A federal district judge who has restarted long-dormant proceedings in the federal death penalty appeal of a Nevada County man convicted in 1997 of the deaths of a Nevada County couple now wants to hear arguments by attorneys on a recent U. S. Supreme Court decision which may pave the way for a trial on the merits of Joe Louis Dansby's claim of incompetence.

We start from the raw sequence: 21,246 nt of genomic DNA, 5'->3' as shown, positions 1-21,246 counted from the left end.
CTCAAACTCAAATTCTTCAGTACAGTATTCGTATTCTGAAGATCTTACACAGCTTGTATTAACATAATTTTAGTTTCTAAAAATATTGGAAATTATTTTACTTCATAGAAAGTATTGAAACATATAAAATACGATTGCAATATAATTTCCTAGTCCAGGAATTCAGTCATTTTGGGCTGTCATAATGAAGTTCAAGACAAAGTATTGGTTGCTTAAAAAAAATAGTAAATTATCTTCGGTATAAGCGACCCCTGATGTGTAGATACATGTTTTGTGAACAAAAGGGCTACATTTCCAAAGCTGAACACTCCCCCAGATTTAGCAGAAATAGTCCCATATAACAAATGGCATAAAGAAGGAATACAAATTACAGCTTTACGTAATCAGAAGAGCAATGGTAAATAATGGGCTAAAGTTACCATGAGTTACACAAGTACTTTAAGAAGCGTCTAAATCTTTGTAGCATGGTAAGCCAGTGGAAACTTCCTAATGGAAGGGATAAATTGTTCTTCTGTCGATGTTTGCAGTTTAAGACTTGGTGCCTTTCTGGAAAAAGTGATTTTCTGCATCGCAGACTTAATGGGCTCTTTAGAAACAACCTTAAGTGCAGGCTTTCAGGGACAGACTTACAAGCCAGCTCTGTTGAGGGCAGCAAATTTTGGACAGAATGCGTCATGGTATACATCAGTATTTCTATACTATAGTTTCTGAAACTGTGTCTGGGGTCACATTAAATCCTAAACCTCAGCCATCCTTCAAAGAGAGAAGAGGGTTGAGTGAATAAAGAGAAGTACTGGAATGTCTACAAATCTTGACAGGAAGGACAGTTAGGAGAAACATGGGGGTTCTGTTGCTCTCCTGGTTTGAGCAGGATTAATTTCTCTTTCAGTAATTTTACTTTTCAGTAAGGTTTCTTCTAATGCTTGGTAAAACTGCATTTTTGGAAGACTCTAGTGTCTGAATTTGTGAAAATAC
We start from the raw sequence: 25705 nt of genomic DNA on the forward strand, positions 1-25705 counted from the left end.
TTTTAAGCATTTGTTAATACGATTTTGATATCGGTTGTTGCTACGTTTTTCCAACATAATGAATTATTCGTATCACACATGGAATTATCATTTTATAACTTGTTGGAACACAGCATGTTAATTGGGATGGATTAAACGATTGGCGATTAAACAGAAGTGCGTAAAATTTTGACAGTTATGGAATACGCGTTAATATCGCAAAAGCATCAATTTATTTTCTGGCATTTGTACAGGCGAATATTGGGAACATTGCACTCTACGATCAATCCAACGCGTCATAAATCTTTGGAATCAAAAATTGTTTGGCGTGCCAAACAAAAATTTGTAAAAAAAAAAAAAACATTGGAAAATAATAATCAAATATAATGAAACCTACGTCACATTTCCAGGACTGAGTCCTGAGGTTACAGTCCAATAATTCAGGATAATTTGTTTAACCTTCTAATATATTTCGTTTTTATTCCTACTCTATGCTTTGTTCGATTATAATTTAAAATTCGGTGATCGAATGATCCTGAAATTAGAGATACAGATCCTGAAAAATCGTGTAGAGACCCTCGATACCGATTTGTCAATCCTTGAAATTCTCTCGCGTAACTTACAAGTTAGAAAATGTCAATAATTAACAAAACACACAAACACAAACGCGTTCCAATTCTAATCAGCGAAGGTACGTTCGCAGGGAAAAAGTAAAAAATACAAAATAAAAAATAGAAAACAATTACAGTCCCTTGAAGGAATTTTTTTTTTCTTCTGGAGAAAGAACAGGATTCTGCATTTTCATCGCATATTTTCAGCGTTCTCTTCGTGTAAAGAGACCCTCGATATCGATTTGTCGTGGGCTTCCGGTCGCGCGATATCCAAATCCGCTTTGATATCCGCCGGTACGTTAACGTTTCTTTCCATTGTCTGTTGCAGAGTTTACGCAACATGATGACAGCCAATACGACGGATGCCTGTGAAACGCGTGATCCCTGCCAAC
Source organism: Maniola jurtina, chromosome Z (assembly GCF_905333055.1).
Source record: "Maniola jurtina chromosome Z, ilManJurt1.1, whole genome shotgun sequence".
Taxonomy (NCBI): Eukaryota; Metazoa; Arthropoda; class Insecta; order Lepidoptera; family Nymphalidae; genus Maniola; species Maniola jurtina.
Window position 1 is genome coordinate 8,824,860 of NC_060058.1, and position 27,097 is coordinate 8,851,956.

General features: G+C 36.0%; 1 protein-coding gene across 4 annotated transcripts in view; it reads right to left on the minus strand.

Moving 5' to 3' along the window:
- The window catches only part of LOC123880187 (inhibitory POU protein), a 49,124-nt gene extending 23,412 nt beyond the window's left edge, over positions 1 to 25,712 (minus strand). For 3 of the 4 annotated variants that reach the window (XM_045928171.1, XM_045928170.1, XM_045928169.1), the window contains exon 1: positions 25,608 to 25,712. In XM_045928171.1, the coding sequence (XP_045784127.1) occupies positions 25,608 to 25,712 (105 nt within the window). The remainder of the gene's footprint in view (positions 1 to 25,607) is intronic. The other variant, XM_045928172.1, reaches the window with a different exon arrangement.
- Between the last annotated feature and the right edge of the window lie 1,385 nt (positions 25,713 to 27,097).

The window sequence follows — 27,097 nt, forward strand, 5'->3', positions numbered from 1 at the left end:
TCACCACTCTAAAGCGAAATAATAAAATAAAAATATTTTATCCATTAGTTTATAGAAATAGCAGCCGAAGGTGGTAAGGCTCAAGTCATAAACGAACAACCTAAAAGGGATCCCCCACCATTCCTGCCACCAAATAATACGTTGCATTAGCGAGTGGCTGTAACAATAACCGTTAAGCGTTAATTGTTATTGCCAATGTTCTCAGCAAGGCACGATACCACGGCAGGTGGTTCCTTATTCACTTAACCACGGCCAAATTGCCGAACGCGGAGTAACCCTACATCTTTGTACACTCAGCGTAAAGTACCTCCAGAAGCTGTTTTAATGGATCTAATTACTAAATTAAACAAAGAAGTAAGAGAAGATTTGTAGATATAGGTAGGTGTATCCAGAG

A federal district judge who has restarted long-dormant proceedings in the federal death penalty appeal of a Nevada County man convicted in 1997 of the deaths of a Nevada County couple now wants to hear arguments by attorneys on a recent U. S. Supreme Court decision which may pave the way for a trial on the merits of Joe Louis Dansby's claim of incompetence. U. S. District Judge Susan Hickey issued orders in September which set a July 24, 2013, evidentiary hearing date to determine whether Dansby, 60, is competent to continue and to assist in his defense. Under those rulings, Dansby has been ordered to testify at the July hearing, but only to the extent that his testimony involves his ability to understand and proceed in his defense. In asserting his claim, Dansby's attorneys have succeeded in having trial of the merits of that claim “stayed,” or delayed, until it is determined that Dansby is competent not only to understand the proceedings against him, but also to participate in his own defense. Hickey now raises the question of whether a January, 2013, decision by the U. S. Supreme Court precludes that ability. Addressing the case of Ryan v. Gonzales, 133 S. Ct. 696 (2013), Hickey notes that the Court's opinion by Associate Supreme Court Justice Clarence Thomas addresses “...the issued of (1) whether a habeas petitioner is entitled to competency in his habeas proceedings, and (2) whether the United States District Court may stay a federal habeas proceeding based on the petitioner's incompetence. “The Court finds this precedent likely governs the issues presented in the instant case relating to Petitioner's competency and the upcoming evidentiary hearing,” Hickey wrote. As a result, Hickey has ordered attorneys on both sides to address briefs to the Court on the applicability of Ryan v. Gonzales to Dansby's case; whether there are any distinguishing factors in Dansby's case that precludes Ryan v. Gonzales from being applied to his appeal; and, explanations as to aspects of Ryan v. Gonzales which might be helpful to Hickey in further ruling on Dansby's case. In the opinion for the Court, Justice Thomas noted that two federal statutes applied in Ryan and a companion case argued before the Court provided no basis for habeas corpus rights to a petitioner who is adjudged incompetent, nor do they apply where state court offenses have been appealed in the federal courts. “For purposes of resolving these cases, it is sufficient to address the outer limits of the district court's discretion to issue stays; it is unnecessary to determine the precise contours of that discretion,” Thomas wrote. Hickey has set an April 29 deadline for U.S. Public Defender Scott Braden's briefing and a May 29 deadline for the state's response, and a June 19 deadline for Braden's reply prior to the July 24 evidentiary hearing. Dansby's attorneys have argued that he is not eligible for execution under the death penalty in Arkansas because he is a mentally retarded person under the definition of a 2002 U. S. Supreme Court ruling in Atkins v. Virginia. Dansby was sentenced to death in Miller County on a change of venue from Nevada County after a three week trial for the 1992 murders of a Nevada County couple.